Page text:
6. A Fistful of Dollars (Sergio Leone, 1964)
  7. Day of Anger (Tonino Valerii, 1967)
  8. Death Rides a Horse (Giulio Petroni, 1967)
  9. Navajo Joe (Sergio Corbucci, 1966)
  10. The Return of Ringo (Duccio Tessar, 1965)
  11. The Big Gundown (Sergio Sollima, 1966)
  12. A Pistol for Ringo (Duccio Tessari, 1965)
  13. The Dirty Outlaws (Franco Rossetti, 1967)
  14. The Great Silence (Sergio Corbucci, 1968)
  15. The Grand Duel (Giancarlo Santi, 1972)
  16. Shoot the Living, Pray for the Dead (Giuseppe Vari, 1971)
  17. Tepepa (Giulio Petroni, 1968)
  18. The Ugly Ones (Eugenio Martin, 1966)
  19. Viva Django! (Ferdinando Baldi, 1967)
  20. Machine Gun Killers (Paolo Bianchini, 1968)

The playlist above contains the trailers for all 20. This comes via Open Culture, who picked it up via The Spaghetti Western Database (which doesn't seem to exist any more?). Open Culture have been stalking Tarantino's faves for some time, and have a recent post that does compares Tarantino's 2002 and 2012 'top 12' lists...


Stark Reviews: Duck, You Sucker A.K.A. A Fistful of Dynamite (1971)

A-Fistful-of-Dynamite

Stark says: “If you shoot me, I’ll fall. And if I fall, they’ll have to alter all the maps.”

A Fistful of Dynamite… sounds almost like a Leone film doesn’t it? Yeah, well that’s because it is a Leone film: his least known and most overlooked Western, but a Leone film all the same. It also marks his exit from the Western genre with a deafening, nitroglycerine-fuelled bang.

We’ve covered a few Western subgenres – weird westerns, acid westerns, dinosaur westerns, surrealist animated Westerns – but get ready because here’s another one coming at you: a revisionist-epic-spaghetti-Zapata Western.

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Ben Smith on "The Long Way Round to a Frances Marion Kickstarter"

Frances MarionI’m a huge Howard Hawks fan.

It’s my project to see every film he ever made - and without splurging box-set style, but instead to eke them out across the decades. I go for a new one every few years, as I'm in no rush to deny myself future pleasure. So it should come as no surprise that, a couple of years ago, I was filling in time by reading Todd McCarthy’s excellent biography of the man, Hollywood’s Grey Fox. From it, I learnt that Hawks had been part of Douglas Fairbanks' circle of energetic young men.

So then I searched out a Fairbanks biography, which was pretty remarkable, and then that led me to my first encounter with Frances Marion, named as one of his screenwriters and a close confidant of Mary Pickford.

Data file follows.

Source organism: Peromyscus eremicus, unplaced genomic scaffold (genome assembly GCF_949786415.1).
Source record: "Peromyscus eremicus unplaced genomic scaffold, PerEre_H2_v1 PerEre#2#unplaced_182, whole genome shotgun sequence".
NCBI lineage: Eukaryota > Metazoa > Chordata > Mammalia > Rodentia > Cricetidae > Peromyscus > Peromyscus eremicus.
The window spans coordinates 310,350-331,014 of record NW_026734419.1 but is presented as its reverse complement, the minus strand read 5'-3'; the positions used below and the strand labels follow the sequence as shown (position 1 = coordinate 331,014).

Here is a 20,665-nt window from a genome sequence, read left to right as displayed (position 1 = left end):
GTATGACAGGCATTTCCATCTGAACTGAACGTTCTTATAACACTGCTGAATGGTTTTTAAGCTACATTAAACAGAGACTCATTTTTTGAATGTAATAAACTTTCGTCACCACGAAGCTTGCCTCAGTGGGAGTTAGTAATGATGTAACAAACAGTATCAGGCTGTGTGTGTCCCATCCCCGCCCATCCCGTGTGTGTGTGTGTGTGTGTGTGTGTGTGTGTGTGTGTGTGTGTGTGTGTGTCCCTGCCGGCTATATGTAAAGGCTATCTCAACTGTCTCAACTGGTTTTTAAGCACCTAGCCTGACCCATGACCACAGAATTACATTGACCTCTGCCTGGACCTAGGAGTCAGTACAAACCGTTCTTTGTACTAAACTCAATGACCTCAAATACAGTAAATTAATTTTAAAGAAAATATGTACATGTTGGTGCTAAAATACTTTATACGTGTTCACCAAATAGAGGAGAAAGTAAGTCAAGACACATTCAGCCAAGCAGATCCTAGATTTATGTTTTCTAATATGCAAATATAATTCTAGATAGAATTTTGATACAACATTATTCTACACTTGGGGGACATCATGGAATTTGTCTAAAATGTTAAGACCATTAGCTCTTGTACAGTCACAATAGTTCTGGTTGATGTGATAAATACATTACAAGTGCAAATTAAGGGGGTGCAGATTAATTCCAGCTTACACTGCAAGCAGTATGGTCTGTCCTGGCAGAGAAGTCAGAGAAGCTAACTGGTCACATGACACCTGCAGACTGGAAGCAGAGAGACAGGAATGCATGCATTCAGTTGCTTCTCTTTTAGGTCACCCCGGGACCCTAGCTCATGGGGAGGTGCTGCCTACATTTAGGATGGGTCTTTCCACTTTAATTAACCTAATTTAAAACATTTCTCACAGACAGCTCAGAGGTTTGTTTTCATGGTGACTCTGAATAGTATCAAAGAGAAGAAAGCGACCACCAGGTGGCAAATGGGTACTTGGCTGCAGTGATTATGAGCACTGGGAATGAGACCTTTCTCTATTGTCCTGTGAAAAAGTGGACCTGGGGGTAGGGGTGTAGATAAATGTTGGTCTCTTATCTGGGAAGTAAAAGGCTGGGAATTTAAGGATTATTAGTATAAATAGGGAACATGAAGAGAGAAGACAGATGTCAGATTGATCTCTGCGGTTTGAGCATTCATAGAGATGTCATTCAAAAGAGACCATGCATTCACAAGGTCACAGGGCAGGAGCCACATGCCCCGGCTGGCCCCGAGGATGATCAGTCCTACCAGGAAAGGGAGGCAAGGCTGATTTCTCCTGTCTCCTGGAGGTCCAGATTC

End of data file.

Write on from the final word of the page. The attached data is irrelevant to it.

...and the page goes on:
Naturally, I then happened upon another book in a remainders shop, Joseph P Kennedy’s Hollywood Years, about JFK’s father - a banker, film producer, US ambassador and Nazi sympathiser. It contained an incredible story about Frances Marion and her husband’s ill-treatment at Kennedy’s hands. So I then picked up that author's other biography, this one about Frances Marion. Without Lying Down is so called because Marion spent her whole life looking for a man she “could look up to without lying down”.

I was completely sold on her. 

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Stark Reviews: West & Soda (1965)

West and Soda

Stark says: “If he’s dead, why is he still smoking?”

I first came across West & Soda a few months back, after taking a tumble into a dusty corner of the Internet. As soon as I saw the words “1960s Italian animated parody Western” I just knew I had to get me a copy of the DVD.

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"Star Wars: The Force Awakens" by Adam Roberts

rey hanging with bb8

The most interesting thing about Star Wars: The Force Awakens has to do with the cultural moment into which it was received. I don’t mean that it has been greeted so rapturously by fans and cinema-goers, that it has already earned a shedload of money, that it is set fair to overtake Avatar as the highest grossing movie of all time—we could all see that coming a mile off. I mean the acute and often panicky paranoia about spoilers this release has occasioned. How angry people get! Spoiling Star Wars became suddenly one the worst things a person could do, just below genocide and just above admitting a fondness for Coldplay.

[Editor's note: ...which is probably the right time to say - "contains spoilers".]

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Stark Reviews: Grim Prairie Tales (1990)

  Grim_Prairie_Tal_538428f21548fStark says: I got a story that’ll stick to you like an eyeball to a cactus needle

So what if someone told you there was a film where Wormtongue and Thulsa Doom sat around a campfire, trying to scare the bejesus out of each other? Well, that’s basically what Grim Prairie Tales is, and I couldn’t pass it by either. Plus, I’m never one to resist a title that contains a pun, now, am I…